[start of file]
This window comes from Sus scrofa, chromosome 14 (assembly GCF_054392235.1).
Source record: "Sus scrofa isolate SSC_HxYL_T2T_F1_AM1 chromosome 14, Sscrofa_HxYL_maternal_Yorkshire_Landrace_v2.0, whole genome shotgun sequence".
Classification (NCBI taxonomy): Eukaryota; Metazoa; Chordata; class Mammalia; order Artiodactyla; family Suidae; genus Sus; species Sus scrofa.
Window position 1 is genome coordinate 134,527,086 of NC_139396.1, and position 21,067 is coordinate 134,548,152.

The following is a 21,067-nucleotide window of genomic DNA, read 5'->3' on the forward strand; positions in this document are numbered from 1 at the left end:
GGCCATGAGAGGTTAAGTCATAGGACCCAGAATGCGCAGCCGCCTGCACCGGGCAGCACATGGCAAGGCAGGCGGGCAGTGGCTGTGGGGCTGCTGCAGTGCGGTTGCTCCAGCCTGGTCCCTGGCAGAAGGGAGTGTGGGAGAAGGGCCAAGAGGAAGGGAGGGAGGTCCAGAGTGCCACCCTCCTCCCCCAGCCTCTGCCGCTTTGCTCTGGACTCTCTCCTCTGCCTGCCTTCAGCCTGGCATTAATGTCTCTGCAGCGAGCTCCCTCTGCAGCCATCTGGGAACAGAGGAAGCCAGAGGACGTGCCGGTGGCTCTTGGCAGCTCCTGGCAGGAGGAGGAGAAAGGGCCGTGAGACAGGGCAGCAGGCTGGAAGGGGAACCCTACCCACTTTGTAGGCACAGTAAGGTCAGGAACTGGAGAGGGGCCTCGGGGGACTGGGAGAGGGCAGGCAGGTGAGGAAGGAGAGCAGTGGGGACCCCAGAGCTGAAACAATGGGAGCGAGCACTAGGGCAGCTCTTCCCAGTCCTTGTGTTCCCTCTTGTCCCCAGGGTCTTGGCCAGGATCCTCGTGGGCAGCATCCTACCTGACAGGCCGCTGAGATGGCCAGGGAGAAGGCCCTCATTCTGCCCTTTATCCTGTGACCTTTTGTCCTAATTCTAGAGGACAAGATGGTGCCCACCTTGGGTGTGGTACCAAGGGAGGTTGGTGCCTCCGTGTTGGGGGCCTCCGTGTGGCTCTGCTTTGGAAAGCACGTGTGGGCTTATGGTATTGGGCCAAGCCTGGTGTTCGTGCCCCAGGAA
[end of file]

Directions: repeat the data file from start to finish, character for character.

This window comes from Sus scrofa, chromosome 14 (assembly GCF_054392235.1).
Source record: "Sus scrofa isolate SSC_HxYL_T2T_F1_AM1 chromosome 14, Sscrofa_HxYL_maternal_Yorkshire_Landrace_v2.0, whole genome shotgun sequence".
Classification (NCBI taxonomy): Eukaryota; Metazoa; Chordata; class Mammalia; order Artiodactyla; family Suidae; genus Sus; species Sus scrofa.
Window position 1 is genome coordinate 134,527,086 of NC_139396.1, and position 21,067 is coordinate 134,548,152.

The following is a 21,067-nucleotide window of genomic DNA, read 5'->3' on the forward strand; positions in this document are numbered from 1 at the left end:
GGCCATGAGAGGTTAAGTCATAGGACCCAGAATGCGCAGCCGCCTGCACCGGGCAGCACATGGCAAGGCAGGCGGGCAGTGGCTGTGGGGCTGCTGCAGTGCGGTTGCTCCAGCCTGGTCCCTGGCAGAAGGGAGTGTGGGAGAAGGGCCAAGAGGAAGGGAGGGAGGTCCAGAGTGCCACCCTCCTCCCCCAGCCTCTGCCGCTTTGCTCTGGACTCTCTCCTCTGCCTGCCTTCAGCCTGGCATTAATGTCTCTGCAGCGAGCTCCCTCTGCAGCCATCTGGGAACAGAGGAAGCCAGAGGACGTGCCGGTGGCTCTTGGCAGCTCCTGGCAGGAGGAGGAGAAAGGGCCGTGAGACAGGGCAGCAGGCTGGAAGGGGAACCCTACCCACTTTGTAGGCACAGTAAGGTCAGGAACTGGAGAGGGGCCTCGGGGGACTGGGAGAGGGCAGGCAGGTGAGGAAGGAGAGCAGTGGGGACCCCAGAGCTGAAACAATGGGAGCGAGCACTAGGGCAGCTCTTCCCAGTCCTTGTGTTCCCTCTTGTCCCCAGGGTCTTGGCCAGGATCCTCGTGGGCAGCATCCTACCTGACAGGCCGCTGAGATGGCCAGGGAGAAGGCCCTCATTCTGCCCTTTATCCTGTGACCTTTTGTCCTAATTCTAGAGGACAAGATGGTGCCCACCTTGGGTGTGGTACCAAGGGAGGTTGGTGCCTCCGTGTTGGGGGCCTCCGTGTGGCTCTGCTTTGGAAAGCACGTGTGGGCTTATGGTATTGGGCCAAGCCTGGTGTTCGTGCCCCAGGAA